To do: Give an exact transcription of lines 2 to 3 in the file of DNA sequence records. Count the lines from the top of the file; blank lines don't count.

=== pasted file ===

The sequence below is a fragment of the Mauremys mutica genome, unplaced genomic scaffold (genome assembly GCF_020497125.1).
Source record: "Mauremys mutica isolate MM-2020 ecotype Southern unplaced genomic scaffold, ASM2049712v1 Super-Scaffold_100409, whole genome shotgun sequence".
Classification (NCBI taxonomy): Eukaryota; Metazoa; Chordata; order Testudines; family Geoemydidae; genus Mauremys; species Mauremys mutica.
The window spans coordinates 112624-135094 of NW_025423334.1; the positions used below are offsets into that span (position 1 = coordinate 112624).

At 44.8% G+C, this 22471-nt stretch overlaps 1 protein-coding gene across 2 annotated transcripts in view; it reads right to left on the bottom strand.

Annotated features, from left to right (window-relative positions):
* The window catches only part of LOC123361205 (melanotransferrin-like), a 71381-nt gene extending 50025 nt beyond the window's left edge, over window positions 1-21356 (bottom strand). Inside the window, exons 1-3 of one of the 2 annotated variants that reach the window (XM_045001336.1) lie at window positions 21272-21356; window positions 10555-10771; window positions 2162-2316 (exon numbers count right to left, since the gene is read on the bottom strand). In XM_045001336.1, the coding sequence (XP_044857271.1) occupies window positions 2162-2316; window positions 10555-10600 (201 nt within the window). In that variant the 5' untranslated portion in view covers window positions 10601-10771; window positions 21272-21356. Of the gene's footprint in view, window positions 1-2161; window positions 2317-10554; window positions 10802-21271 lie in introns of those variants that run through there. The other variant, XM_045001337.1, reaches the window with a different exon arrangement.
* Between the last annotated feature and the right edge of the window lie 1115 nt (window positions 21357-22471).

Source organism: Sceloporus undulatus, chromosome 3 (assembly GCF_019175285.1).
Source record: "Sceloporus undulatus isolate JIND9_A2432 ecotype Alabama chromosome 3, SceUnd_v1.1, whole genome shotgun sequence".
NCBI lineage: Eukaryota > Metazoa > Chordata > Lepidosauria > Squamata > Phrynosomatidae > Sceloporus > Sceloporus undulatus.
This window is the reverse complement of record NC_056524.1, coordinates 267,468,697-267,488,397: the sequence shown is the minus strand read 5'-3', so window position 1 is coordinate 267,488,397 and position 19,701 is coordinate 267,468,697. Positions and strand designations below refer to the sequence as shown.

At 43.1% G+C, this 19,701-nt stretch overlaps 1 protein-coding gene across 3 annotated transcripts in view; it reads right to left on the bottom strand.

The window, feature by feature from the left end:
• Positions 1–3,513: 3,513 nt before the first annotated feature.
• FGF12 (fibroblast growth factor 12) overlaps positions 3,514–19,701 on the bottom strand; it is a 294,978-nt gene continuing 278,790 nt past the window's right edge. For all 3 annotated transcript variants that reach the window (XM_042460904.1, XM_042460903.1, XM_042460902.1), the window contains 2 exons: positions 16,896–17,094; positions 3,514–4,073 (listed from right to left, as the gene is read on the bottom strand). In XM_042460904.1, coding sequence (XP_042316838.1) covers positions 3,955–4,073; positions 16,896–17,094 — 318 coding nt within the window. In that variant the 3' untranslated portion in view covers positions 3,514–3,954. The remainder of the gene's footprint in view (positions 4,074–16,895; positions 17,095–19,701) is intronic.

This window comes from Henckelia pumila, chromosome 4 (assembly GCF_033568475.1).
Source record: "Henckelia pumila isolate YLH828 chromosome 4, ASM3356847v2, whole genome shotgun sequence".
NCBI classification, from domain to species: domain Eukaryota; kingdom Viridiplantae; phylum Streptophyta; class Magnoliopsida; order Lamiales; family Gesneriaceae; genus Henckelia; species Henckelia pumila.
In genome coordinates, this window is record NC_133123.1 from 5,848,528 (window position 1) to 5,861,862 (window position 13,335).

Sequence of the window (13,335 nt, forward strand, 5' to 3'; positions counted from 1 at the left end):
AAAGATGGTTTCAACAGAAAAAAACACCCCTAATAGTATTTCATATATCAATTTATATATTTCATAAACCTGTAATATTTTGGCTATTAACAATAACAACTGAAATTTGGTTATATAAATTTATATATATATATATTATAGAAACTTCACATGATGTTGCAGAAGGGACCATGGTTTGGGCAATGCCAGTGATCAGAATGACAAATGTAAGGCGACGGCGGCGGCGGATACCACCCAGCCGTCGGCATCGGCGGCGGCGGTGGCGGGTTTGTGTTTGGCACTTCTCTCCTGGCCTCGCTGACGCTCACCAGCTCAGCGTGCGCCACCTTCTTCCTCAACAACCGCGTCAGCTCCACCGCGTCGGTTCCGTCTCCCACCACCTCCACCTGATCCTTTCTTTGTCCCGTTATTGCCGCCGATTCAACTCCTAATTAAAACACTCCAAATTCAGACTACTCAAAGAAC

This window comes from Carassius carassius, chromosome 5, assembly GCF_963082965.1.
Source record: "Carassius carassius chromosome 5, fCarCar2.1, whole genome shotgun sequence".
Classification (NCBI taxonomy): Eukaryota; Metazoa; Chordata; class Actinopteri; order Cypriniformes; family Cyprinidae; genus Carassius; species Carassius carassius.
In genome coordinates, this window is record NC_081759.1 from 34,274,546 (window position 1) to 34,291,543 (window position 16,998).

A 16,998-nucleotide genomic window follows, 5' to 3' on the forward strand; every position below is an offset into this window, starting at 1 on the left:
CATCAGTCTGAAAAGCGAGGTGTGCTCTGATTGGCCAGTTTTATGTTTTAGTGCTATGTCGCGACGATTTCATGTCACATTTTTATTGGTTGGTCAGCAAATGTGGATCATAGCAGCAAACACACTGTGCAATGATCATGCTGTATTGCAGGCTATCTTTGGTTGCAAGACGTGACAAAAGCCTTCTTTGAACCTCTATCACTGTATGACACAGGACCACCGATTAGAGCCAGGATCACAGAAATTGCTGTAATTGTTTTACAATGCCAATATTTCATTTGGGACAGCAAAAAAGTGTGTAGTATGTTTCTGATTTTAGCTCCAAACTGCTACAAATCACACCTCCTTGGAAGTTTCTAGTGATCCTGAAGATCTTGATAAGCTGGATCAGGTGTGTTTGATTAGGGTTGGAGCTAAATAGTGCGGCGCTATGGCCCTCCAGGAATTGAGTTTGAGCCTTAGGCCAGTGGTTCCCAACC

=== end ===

Source record: "Mauremys mutica isolate MM-2020 ecotype Southern unplaced genomic scaffold, ASM2049712v1 Super-Scaffold_100409, whole genome shotgun sequence".
Classification (NCBI taxonomy): Eukaryota; Metazoa; Chordata; order Testudines; family Geoemydidae; genus Mauremys; species Mauremys mutica.